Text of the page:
Questions on affordable housing for Anna

Latest post in a series on Affordable Housing

Although she’s lived in Bethlehem for almost 20 years, Carol Burns’ new career as a freelance marketer is giving her an opportunity to “discover” her hometown. She volunteers for several arts-related organizations, and her newest adventure is dipping her toe into local politics and community organizations.

ref: Affordable Housing, part 1: What does housing affordability look like in Bethlehem?


Thanks for this, and for putting a face on the issue. Question: When you calculate “housing costs,” is that the rent or mortgage payment only? Or all costs associated, like utilities too?

And although you did note the figures might be higher post-Covid – which they most definitely will be – I think it’s important to acknowledge the eviction moratorium and how its after-effects could further impact this situation. For example, how many landlords will increase their prices even more, to make up for their losses this past year? And how many will terminate their tenants at the end of their current lease (especially if they’ve had problems paying).

Finally, do you have any sense of the migration into Bethlehem by non-residents who are attracted by lower prices than they are used to?



Hi Carol, Thanks for your thoughtful comments!

The data that the Census uses for “housing costs” includes average utilities (water, sewer, electricity, gas) and fuel (oil, kerosene, wood, coal, etc.) for renters if it is paid by the renter in addition to rent (the survey is designed this way to standardize numbers when rental price may or may not include the above). For homeowners, the calculation includes all mortgage payments with interest, fees, taxes, homeowners insurance, and utilities (excluding telephone and cable).

I absolutely agree about the potential consequences of the eviction moratorium. While our local counties are receiving a significant amount of rental assistance funds through the latest stimulus bill, I am sure that plenty of tenants and/or their landlords will not be able to access the funds for a wide variety of reasons (paperwork, communication issues, fear/mistrust of government, etc.). One of the challenges I regularly saw while working with folks in the community on housing issues was the prevalence of month-to-month leases, which allow landlords to evict a tenant quite quickly pretty much any time that they want. I am concerned about the end of the eviction moratorium, but I also wonder how many folks are being “evicted” without going through the formal court process right now. I’m not working on the ground on this issue to know how frequently this is occurring, but based on my past experience, the majority of families begin looking for housing elsewhere before eviction papers are even filed if their landlord indicates that they want them out (with legal standing or not). I’ve seen quite a lot of movement in my neighborhood throughout the pandemic, and I suspect it was not all voluntary. I imagine it will be a lot worse once the moratorium is lifted.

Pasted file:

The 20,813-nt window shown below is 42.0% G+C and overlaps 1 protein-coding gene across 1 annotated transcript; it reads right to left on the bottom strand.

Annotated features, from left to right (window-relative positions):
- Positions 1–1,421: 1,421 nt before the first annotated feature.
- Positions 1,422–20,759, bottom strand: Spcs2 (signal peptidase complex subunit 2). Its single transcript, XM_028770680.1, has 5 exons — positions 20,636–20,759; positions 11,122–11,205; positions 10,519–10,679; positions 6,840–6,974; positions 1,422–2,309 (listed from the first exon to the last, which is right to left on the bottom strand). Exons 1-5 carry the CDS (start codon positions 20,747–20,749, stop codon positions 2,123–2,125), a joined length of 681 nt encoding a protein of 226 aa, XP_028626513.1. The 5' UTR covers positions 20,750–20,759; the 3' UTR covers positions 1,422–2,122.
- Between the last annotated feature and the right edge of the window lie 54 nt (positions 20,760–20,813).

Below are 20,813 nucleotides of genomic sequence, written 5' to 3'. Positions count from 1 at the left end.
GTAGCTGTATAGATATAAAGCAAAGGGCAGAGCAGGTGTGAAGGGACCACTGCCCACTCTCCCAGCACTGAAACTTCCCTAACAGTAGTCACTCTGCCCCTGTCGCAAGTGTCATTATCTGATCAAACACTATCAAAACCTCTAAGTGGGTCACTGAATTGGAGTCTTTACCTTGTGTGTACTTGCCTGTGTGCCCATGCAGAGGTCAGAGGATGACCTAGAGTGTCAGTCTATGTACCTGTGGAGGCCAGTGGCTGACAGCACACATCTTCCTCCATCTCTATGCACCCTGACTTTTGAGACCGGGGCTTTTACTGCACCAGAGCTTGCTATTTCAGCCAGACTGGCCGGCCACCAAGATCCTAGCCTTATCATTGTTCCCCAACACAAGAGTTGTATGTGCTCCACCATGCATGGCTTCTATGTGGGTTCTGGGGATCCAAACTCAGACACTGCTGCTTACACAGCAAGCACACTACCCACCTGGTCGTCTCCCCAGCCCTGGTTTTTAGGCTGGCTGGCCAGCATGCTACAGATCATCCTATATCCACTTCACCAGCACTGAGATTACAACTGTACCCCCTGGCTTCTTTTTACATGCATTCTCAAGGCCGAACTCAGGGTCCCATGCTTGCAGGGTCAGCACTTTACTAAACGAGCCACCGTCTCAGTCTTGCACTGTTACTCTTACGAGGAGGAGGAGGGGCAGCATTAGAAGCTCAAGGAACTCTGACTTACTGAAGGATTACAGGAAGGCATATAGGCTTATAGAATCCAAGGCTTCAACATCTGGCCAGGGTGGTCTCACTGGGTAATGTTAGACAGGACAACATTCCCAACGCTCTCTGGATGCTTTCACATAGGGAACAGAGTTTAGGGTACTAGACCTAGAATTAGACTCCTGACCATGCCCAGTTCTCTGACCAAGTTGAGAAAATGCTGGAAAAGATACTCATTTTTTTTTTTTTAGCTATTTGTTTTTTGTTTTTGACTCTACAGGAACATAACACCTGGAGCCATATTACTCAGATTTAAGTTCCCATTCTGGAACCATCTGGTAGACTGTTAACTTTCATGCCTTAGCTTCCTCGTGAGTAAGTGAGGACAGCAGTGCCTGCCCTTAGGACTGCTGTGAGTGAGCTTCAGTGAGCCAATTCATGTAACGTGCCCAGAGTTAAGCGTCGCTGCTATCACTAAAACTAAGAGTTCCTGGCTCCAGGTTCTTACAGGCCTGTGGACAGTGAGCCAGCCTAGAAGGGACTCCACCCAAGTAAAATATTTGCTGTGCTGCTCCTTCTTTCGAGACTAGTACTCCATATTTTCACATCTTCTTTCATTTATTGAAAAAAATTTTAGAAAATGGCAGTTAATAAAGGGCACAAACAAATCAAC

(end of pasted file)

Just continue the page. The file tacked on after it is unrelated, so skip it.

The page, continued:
You ask a great question about migration to Bethlehem. The latest Census data (from 2019) indicates that 82% of Bethlehem residents lived in the same house from one year to the next, while about 9% moved to Bethlehem from somewhere else within the same county. 5% moved from another county in PA (could be moving between Lehigh and Northampton counties), and 3% moved from out of state (a significant portion of which are Lehigh’s freshman class). Less than 1% moved to Bethlehem from abroad. These numbers do not vary significantly from other cities in the area, and Bethlehem has actually seen a decrease of 25% over the last five years in folks moving in from out of state each year. Many of the surrounding suburban townships have seen significant increases in folks moving in from out of state over the last five years, but I suspect that is driven by new construction in places like Nazareth, etc. So, the short answer that I’m seeing from the data would be that there isn’t a significant influx of people moving from other states nor from elsewhere in the region, and, in fact, the rates of pretty much all migration to Bethlehem have decreased since 2014. This is an interesting question, and I’m curious to hear if the data backs up any anecdotal trends.

Thanks for reading 🙂


Part 2 of Anna’s essay on affordable housing coming next.

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